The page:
It’s that time of the year. For the rest of the year, I’ll be reposting the 10 most read articles here on IAC.
Thanks for following, reading, and sharing. Special thanks to readers who have provided inspiration for blog topics, and for those who have been willing to share their personal HOA stories.
Public awareness is the first step on the road to justice for housing consumers.
Best wishes for a peaceful holiday season and happier, healthier neighborhoods in 2018.
Thinking of suing your HOA? Has your HOA filed a lawsuit against you?
Read this page for important information, and personal accounts from homeowners and residents who have lived through the ordeal.
By Deborah Goonan, Independent American Communities
I’m not an attorney. However, over the past 5 years, I have been reading legal complaints, case summaries, and generally following the progress of legal disputes in Association-Governed Housing. I read and analyze pages and pages of dry, verbose information, including legal opinions, to gain a better understanding of exactly how current laws work for or against housing consumers.
In other words, I look for patterns of dysfunction and injustice through the lens of consumer protection.
Here’s what consumers need to know:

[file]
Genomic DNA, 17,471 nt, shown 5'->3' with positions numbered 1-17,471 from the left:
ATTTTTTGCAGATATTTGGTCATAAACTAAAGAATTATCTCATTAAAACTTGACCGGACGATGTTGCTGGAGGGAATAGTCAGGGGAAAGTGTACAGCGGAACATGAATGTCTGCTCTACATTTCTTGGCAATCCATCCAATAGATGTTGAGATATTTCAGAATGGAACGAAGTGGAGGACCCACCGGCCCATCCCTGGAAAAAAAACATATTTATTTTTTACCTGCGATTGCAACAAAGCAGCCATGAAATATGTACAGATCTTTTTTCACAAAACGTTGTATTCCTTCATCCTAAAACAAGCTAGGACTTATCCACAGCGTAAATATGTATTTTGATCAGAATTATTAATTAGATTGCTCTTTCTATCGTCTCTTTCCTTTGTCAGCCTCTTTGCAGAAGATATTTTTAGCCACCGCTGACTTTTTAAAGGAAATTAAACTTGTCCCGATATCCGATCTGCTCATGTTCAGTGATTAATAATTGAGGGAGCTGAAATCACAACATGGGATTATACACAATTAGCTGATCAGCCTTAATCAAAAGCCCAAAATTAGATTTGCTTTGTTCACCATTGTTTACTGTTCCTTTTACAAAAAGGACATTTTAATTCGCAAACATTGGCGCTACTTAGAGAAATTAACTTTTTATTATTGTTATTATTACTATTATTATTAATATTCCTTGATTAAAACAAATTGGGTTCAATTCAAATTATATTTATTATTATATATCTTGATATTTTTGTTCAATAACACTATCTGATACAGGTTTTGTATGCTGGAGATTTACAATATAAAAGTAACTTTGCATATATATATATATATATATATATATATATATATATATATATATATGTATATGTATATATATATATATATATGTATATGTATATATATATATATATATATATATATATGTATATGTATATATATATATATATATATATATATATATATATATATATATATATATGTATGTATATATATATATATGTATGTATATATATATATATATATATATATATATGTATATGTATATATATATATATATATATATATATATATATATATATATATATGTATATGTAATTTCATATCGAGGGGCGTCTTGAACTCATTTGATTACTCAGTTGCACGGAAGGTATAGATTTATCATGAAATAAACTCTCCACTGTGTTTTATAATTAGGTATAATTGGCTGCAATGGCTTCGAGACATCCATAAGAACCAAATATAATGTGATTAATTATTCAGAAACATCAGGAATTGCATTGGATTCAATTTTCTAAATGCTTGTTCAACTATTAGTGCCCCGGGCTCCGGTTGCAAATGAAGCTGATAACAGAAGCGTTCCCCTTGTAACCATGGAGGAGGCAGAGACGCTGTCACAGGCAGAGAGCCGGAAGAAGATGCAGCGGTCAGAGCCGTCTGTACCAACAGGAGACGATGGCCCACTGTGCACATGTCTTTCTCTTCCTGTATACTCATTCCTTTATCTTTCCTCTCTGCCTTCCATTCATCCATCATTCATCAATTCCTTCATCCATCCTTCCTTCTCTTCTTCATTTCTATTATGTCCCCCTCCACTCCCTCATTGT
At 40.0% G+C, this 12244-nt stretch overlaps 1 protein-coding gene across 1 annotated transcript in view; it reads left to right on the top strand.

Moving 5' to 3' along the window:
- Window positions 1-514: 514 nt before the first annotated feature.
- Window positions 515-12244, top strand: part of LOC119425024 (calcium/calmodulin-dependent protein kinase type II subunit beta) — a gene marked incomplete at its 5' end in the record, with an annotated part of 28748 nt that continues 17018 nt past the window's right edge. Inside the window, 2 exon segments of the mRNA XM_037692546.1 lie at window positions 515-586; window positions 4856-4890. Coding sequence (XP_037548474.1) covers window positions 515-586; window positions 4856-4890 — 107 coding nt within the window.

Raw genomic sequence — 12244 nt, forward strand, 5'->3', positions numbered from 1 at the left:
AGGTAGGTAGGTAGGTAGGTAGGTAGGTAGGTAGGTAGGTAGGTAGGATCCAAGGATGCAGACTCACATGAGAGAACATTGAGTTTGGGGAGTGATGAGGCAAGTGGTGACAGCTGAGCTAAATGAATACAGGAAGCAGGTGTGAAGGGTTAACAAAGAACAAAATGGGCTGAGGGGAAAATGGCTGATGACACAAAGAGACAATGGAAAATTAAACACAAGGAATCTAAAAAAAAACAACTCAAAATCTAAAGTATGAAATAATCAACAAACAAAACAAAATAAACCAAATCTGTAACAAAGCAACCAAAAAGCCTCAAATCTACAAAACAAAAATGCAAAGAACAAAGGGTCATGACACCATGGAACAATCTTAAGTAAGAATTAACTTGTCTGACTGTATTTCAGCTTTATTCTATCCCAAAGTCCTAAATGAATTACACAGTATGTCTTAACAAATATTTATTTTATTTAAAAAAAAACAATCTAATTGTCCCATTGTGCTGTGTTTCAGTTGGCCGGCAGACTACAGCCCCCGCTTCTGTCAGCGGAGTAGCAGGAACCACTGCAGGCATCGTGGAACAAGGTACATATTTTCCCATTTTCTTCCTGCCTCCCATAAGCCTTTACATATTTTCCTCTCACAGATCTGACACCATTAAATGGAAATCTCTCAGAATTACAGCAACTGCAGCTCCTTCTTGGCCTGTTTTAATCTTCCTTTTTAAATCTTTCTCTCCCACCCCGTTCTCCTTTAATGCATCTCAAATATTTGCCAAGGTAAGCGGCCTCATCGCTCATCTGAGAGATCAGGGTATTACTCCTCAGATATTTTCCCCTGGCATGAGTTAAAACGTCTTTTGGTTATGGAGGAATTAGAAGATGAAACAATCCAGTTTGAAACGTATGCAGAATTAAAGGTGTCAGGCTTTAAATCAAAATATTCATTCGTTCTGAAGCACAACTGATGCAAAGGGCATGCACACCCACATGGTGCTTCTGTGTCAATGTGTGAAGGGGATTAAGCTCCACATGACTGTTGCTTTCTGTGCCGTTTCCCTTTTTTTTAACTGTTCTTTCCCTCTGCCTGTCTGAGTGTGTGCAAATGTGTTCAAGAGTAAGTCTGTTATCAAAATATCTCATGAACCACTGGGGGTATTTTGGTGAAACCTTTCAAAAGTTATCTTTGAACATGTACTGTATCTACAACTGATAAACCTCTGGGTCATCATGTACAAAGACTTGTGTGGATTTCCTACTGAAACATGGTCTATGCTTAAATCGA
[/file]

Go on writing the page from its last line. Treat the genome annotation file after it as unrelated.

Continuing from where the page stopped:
Homeowners, condominium, cooperative, and property owners associations are collective legal entities – usually incorporated. Governing documents of HOAs – which include Declarations of Covenants, Conditions, and Restrictions (CC&Rs), By Laws, and Articles of Incorporation – are legally binding on both individual members and their Association, with U.S. courts generally viewing the relationship as contractual between and among the parties.
But that contract is usually written by and for developers, making it one-sided in favor of the HOA. In addition, governing documents are not subject to state or federal review, and state laws impose very few restrictions on the terms of HOA contracts. A buyer or heir to HOA property must agree to all terms without any opportunity for negotiation before taking title to that property. Take it or leave it.